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A Fond Look Back at Ripley Parade

Tony spent part of his Indepedence Day in Ripley as part of "America's best small town July 4th Celebration". His recap is a tribute to this special West Virginia town.

Ripley Does It Again, Believe It!

They have been parading to celebrate America’s Independence since the late 1800s in Ripley WV. To be more precise, they have been at it since the Days of Teddy Roosevelt and the Rough Riders according to Ripley historian Paul Poling and Mike Ruben of Jackson Herald renown.

It’s no wonder then that Ripley has earned the distinction of hosting “America’s premier small town July 4th celebration”. The sign as you drive into town says so. Just ask President George Bush who spent his Fourth of July in 2002 enjoying the patriotic camaraderie that this Central WV town has to offer.


That same sign also proudly asserts Ripley High’s domination of WV state baseball from 1997 thru 2004. You see civic pride runs rampant in this quaint West Virginia town.

This past Saturday, I made the trip up I-77 to enjoy the color and pageantry of this unique piece of Americana.

The town was decked out in its patriotic best with red, white and blue bunting draping nearly every house and business.

At Memorial Stadium, I took a walk across the turfed gridiron and could almost hear the marching Viking band as I scored a mythical TD. Turned out the R.H. Band was in fact practicing their Yankee Doodle tunes as they lined up outside the stadium while I played like a 10 year old on the turf.

Claudette “Toad” Harmon greeted me as I made my way thru the parking lot where floats and fire engines were gathering. “I am playing Uncle Sam”, Toad told me!

As I like to do when I go parading, I weaved my way in and out of the lineup meeting people. Pam Bailey’s School of Dance float seemed a natural place to hang out. Pam has been at it for 43 years and her rolls include 150 talented jazz, ballet and tap dancers. “We aim to be more than just a dance school”. Pam told me. “We try to instill lessons for life on our students. Hard work responsibility and team work are our hallmarks”, Pam added. Joy Shouldis went one step farther when she said “Pam teaches with loving kindness”. Lindsey Acree told me “Pam is like a second mom”.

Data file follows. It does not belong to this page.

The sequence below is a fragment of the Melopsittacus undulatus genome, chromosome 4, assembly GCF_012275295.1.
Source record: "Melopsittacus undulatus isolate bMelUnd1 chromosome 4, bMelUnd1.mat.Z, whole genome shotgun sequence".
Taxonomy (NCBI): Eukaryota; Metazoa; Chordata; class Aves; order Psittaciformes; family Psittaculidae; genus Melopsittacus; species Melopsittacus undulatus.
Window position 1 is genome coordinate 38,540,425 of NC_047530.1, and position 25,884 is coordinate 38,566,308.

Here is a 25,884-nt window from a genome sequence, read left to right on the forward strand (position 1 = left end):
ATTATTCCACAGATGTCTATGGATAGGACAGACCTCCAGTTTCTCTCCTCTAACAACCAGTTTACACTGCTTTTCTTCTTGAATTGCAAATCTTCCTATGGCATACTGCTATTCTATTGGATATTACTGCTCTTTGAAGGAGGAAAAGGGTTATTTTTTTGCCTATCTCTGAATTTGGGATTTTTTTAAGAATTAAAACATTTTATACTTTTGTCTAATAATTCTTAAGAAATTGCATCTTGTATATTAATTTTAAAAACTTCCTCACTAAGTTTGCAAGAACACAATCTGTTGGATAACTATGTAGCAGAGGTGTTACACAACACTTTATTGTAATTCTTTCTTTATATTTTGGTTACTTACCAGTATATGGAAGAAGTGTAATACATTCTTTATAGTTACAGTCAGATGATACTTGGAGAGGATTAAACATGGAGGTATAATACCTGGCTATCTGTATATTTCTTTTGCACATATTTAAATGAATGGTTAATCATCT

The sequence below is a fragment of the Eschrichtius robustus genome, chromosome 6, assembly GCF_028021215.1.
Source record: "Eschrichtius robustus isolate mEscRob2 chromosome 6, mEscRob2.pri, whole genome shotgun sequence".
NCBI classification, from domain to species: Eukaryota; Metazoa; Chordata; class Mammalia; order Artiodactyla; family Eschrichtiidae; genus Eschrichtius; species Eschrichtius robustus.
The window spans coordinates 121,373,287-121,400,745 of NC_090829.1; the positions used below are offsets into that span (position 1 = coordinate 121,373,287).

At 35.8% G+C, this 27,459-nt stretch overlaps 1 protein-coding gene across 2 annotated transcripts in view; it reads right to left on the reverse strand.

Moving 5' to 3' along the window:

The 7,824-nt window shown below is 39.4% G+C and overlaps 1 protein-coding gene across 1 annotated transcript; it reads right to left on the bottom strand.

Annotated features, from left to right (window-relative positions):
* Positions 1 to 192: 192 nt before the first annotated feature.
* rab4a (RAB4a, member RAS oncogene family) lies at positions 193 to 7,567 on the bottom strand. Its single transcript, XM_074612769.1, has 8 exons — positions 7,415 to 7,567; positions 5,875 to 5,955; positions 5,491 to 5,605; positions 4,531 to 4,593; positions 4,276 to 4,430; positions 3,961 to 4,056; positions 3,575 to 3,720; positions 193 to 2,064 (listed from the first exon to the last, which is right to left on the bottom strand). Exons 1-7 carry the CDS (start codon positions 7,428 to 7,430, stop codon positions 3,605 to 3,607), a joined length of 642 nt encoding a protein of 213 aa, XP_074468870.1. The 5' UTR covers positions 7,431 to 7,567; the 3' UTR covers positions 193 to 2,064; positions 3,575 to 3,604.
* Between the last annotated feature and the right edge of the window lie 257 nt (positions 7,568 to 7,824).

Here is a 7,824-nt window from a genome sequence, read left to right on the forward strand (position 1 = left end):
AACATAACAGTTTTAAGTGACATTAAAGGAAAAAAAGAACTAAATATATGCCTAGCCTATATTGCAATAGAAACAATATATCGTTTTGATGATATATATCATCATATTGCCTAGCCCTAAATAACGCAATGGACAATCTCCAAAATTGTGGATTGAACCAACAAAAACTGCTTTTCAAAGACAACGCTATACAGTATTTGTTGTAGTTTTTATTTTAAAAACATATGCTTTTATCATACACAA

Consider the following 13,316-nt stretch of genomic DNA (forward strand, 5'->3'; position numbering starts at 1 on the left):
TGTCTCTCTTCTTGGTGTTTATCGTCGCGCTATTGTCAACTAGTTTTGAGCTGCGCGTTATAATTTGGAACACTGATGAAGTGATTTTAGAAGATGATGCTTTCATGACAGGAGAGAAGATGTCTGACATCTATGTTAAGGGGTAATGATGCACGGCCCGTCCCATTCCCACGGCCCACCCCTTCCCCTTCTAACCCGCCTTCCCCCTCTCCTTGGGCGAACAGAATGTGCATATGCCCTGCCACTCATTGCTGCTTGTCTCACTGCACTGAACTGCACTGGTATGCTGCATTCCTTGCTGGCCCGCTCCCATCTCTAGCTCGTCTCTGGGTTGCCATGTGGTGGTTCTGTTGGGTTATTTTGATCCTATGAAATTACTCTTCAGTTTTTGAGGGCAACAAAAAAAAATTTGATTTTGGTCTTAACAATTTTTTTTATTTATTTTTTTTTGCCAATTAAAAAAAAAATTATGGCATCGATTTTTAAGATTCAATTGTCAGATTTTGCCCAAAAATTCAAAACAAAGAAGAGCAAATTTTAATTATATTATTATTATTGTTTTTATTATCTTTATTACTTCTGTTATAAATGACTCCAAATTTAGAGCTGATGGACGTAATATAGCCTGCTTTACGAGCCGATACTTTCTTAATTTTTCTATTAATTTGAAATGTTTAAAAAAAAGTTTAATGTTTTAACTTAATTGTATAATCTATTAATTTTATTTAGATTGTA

I will include a neat picture of the girls and Pam’s float after dinner.

As I took my spot on Walters street, Richard Thompson, the distinguished WV Speaker of the House, was right behind me. We chatted on the Mountain State’s future and on the recovery of flood ravaged Wyoming, Logan and Mingo Counties. “Folks have bonded together in the Coalfields”, Rick from Wayne County, told me.

Coincidentally, in just a few minutes, I would be crossing the Mill Creek bridge thru town. It is here that a serious flash flood had inundated this part of WV in June of 1998. I recall our efforts to bag some bucks for relief that year just as we did here this year in May for Southern West Virginians.

The tradition on Walters Street is for a day long tailgate party. Dorothy Weekly of Ravenswood is 92 years old with the mind and heart of a kid. “I come to see the bands and the horses”, she told me.

Across the street, Kenny Fisher was holding grand daughter Macy Grace when I asked him what was so special about this day. Kenny teared up as he told me of his sons, one in the Marines, another a soon to be Marine. “July 4th is the best holiday other than the birth of Christ. My son Seth is in Marines. That’s what keeps this a country great”. Son Ezra is looking to follow in older brother Seth’s footsteps.

As the parade began the Grand Marshalls were the 2009 Ripley High Ladies softball champions! The crowd went ballistic as the girls walked past.

Then out of the wild blue yonder the Charleston 130th Airlift Wing sailed overhead to the delight of the thousands who jammed downtown. The motto of West Virginia, Montani Semper Liberi, came to my mind as the planes soared. The symbolism was palpable; namely, we are free from foreign invaders thanks to our Armed Forces!

I could tell how close knit this community is when a helmeted officer rode his bike past me. “Thanks for coming Tony”, Dr. Humphries told me. That right, the good doctor was making his rounds to make sure all felt well on this sun splashed Yankee Doodle Day.

The parade methodically worked its way toward I-77 for about 2 miles. Along the way folks lined the route at times 4 and 5 deep. I gave out a handful of umbrellas and said hi to as many WSAZ fans as I could.

The welcome was nothing short of amazing and if I can paraphrase a famous American, “I will return”.

Ripley, you did indeed do it again! Believe it!

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